Trout Are Made of Trees reviewed by Jewel Sample--Award-winning author of Flying Hugs and Kisses. To learn more about Jewel Sample visit her at

Saturday, February 26, 2011

Transforming the Unexpected

It is fun to just take a day and write something unusual. Something most people would not have thought about. So for today’s writing challenge, collect one or two objects from around your house that you could use your imagination to transform into something. Write about the transformation process in a poem or a story.

Examples of objects, brick of cheese for a rat or scouring pad for a nail file or the refrigerator as a big mouth-eating monster.

Here is my attempt to write about object transformation of a bar of soap.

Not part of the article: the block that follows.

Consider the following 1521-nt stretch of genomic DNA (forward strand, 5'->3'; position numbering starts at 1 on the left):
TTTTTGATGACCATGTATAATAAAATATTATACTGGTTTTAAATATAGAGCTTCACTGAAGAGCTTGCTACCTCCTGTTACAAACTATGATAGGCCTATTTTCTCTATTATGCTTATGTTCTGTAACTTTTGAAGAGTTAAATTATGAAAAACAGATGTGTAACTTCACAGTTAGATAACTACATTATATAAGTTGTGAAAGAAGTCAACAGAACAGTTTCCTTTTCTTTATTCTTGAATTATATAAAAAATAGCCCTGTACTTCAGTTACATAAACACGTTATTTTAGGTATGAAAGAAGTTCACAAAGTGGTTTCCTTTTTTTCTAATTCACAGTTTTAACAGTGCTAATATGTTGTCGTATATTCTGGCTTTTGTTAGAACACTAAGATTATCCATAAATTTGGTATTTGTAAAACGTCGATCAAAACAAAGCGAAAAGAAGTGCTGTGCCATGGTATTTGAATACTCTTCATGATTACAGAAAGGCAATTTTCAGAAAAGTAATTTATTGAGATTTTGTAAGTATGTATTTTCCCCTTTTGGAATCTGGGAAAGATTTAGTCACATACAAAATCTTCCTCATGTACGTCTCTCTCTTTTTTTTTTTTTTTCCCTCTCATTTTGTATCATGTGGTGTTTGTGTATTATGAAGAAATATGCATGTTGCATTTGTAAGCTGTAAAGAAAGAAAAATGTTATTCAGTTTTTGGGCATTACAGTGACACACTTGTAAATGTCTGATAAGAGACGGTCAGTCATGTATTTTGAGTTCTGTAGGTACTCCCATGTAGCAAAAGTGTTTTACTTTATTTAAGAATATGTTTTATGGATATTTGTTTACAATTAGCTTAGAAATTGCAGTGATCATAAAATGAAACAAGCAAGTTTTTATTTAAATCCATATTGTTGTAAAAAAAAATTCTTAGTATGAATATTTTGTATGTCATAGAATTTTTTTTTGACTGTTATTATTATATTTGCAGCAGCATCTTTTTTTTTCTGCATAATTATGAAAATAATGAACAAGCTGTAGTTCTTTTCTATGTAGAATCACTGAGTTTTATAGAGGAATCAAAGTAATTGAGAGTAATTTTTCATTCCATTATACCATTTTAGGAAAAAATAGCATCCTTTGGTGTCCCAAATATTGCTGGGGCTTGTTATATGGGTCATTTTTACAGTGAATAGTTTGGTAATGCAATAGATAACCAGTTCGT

White soap



In murky bath water

Squeezing it between

Fingers and palm

The white frog leaps

Back into the white

Porcelain pond

Words ripple and


Over brain matter

The hand fishes

And feels the undercurrent

The eyes hunt

Piercing the white

Undiluted swells

Looking for the

Amphibious creature

To rear its head

Plug pulled

Gurgle, gurgle


Muddy white scum

Lays on the porcelain pond floor

Fully exposed

Melted smaller

Extraordinarily shaped


My white soap

Thursday, January 20, 2011

Finding Joy in This Very Moment is Good Enough

My challenge for today was to write about a moment of joy I had experienced today.

After spending much of my day doing genealogy research, I decided to watch Oprah’s Australian extravaganza in hopes of seeing something that I could say was a joyous moment. I loved seeing all the beautiful Australian sites. Truly God smiled when He formed Australia. But I wasn’t awe struck.